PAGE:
Nutrition Is Sushi Right For Your Diet and Fitness Goals?

sushi for diet and fitness goals

Japanese people aren’t fat. So that makes sushi, and Japanese food, good healthy food, right?

American Sushi

American Sushi

The Japanese are arguably one of the healthiest societies on earth. They pretty much blow the US out of the water in terms of life expectancy (86 years in Japanese women versus 80 years in Americans) and at 3%, they boast the lowest obesity rate in the world (the US rate is ELEVEN TIMES that! No wonder we need so much help in dieting!) So logically, you would think that a night out for some sushi or ramen might have a beneficial effect on those abs you’ve been cultivating all winter long.

Well, I’m here to tell you to proceed with caution, if you want to stick to your diet and fitness goals! And here’s the simple reason why:


Japanese Sushi

Japanese Sushi

While we Americans are busy guzzling down platters of California rolls, the Japanese stay slim by diversifying their diets. Most of us hear Japanese food and immediately envision heaps of white rice, but the Japanese dinner table is actually much more colorful. The reason this diet has been associated with keeping fit is because it includes soy products (tofu, edamame, miso), fruits, fatty fishes full of omega-3s (salmon, tuna, mackerel, sardines, herring, etc. ), and VEGGIES! Seriously, the Japanese manage to sneak those leafy greens into everything… even breakfast! So if you want to authenticate your sushi experience, try taking some tips from our pals across the Pacific.

Portion control

While it sometimes seems like we are programmed to value quantity over quality, it is possible to feel satisfaction on smaller amounts of food. The Japanese seem to consume massive quantities of rice, and while they do eat it at practically very meal, it is eaten in relatively small amounts and used as a filler to prevent binging on junk. Meanwhile, most of us are completely oblivious to the rice content of sushi. Well, newsflash: each sushi roll contains about ½ cup of rice at around 120 calories. This means that a mere 3 rolls clocks in at almost 400 cals in rice alone! This doesn’t even include whatever crispy fish or spicy mayo you add into the mix. So do yourself a favor and prevent rice overload by minimizing your portions. Try ordering half of your food to-go, or choose a restaurant that serves food on smaller plates. Research shows that tinier plates can actually induce smaller appetites!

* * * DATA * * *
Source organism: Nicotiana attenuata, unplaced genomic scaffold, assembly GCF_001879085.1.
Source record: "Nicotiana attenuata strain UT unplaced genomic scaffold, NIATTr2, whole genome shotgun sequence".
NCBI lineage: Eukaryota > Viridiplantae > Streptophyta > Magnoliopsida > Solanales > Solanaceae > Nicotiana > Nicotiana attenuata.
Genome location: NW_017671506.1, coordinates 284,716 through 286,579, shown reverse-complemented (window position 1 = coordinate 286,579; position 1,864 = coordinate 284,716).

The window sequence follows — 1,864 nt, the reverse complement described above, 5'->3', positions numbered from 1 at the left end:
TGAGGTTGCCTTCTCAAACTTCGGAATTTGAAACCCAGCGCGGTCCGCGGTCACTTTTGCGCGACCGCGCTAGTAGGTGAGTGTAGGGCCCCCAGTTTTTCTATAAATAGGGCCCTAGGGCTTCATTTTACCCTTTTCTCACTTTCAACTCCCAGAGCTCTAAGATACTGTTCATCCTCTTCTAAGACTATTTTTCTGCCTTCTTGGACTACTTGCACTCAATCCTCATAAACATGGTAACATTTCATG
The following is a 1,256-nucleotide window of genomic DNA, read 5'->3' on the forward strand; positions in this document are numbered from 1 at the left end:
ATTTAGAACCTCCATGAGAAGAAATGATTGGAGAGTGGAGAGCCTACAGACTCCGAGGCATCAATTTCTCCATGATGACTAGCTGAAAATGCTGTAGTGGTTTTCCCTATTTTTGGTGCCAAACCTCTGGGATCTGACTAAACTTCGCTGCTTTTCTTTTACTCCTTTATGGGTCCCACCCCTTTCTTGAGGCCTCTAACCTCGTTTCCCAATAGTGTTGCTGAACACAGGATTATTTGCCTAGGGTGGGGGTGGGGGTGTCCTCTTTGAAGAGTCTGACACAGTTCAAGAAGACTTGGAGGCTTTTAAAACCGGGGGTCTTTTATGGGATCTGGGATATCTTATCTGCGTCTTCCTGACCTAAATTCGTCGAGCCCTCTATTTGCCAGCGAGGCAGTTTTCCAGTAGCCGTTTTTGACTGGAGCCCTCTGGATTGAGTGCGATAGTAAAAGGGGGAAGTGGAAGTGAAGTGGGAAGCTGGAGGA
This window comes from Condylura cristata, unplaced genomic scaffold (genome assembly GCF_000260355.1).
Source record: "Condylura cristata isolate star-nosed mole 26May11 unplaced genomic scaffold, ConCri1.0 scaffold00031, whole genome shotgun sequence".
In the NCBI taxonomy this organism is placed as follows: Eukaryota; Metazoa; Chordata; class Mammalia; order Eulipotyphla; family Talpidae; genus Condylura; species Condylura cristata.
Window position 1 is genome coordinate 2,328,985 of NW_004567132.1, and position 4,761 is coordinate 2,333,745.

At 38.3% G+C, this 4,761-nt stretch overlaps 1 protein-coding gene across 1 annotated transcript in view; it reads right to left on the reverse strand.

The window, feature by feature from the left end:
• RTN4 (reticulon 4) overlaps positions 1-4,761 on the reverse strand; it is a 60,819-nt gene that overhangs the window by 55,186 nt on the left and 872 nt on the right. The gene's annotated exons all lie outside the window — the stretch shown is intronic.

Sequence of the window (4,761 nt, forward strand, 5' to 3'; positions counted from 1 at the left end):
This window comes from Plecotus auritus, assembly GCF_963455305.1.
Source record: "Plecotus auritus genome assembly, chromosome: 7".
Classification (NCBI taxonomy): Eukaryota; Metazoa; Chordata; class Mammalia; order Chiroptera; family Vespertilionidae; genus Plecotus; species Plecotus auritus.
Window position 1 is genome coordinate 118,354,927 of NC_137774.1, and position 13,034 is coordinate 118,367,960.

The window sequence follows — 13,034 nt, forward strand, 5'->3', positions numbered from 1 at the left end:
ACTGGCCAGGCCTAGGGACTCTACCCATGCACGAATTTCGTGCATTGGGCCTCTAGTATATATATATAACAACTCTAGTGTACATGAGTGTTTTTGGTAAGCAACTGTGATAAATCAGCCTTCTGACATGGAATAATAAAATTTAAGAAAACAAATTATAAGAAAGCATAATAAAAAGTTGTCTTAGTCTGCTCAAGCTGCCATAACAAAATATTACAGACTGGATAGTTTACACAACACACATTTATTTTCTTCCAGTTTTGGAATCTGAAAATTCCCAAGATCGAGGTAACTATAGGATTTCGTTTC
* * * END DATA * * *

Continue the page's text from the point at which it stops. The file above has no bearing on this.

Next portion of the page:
This is the secret to less fat/cals and more nutrients! Instead of feasting on your own personal rice bowl, order multiple dishes and share. Fill up on lower cal dishes like appetizers, salads, or steamed veggies. Clear broth soups (miso), seaweed or daikon salads, gyoza (vegetable dumplings), or agedashi tofu are all excellent choices. Edamame is a classic favorite that is also crazy high in protein and fiber (9 grams fiber and 11 grams protein in 1 cup.) You can also try adding small vegetable plates, like miso eggplant, to your meal. And never order rice and noodles in the same sitting (it’s bad luck!)


In Japan, sushi = rice + fish + seaweed + several drops of soy sauce. There are no Philadelphia rolls or Red Dragons or Double Crunchies (though, I have seen hamburger sushi and it is definitely NOT recommended.) So take a tip from the experts and avoid the fancy stuff. Sashimi is your best bet at 40-60 cals a piece. If you’re into the rolls, you will want to stay away from anything with crunchy, spicy mayo, or special sauce in the title. That stuff will put your fat and calories through the roof!

Spicy mayo adds an additional 100 cals and 11 grams of fat per tablespoon. And watch out for that ginger carrot dressing! Sadly, it’s equally as fattening.

So the Japanese seem to have it pretty much figured out, but there are a couple of things you can do to make sushi just that much better:

1. Cut back on sodium

This food is notoriously high in the stuff. While it’s recommended that you keep your daily intake at less than 2500mg, there are upwards of 1000mg in only one tablespoon of soy sauce. Other high sodium foods common in Japanese cooking include teriyaki sauce, pickled foods, smoked fish, and miso (1 cup miso soup has about 650mg.) So choose low-sodium products whenever possible, which typically have about half the salt.

2. Up the fiber

While white rice is basically all carbs, brown rice also contributes some protein, fiber, and a small amount of healthy fat to your meal. It is also high in essential nutrients like manganese, magnesium, and zinc.

Comments are closed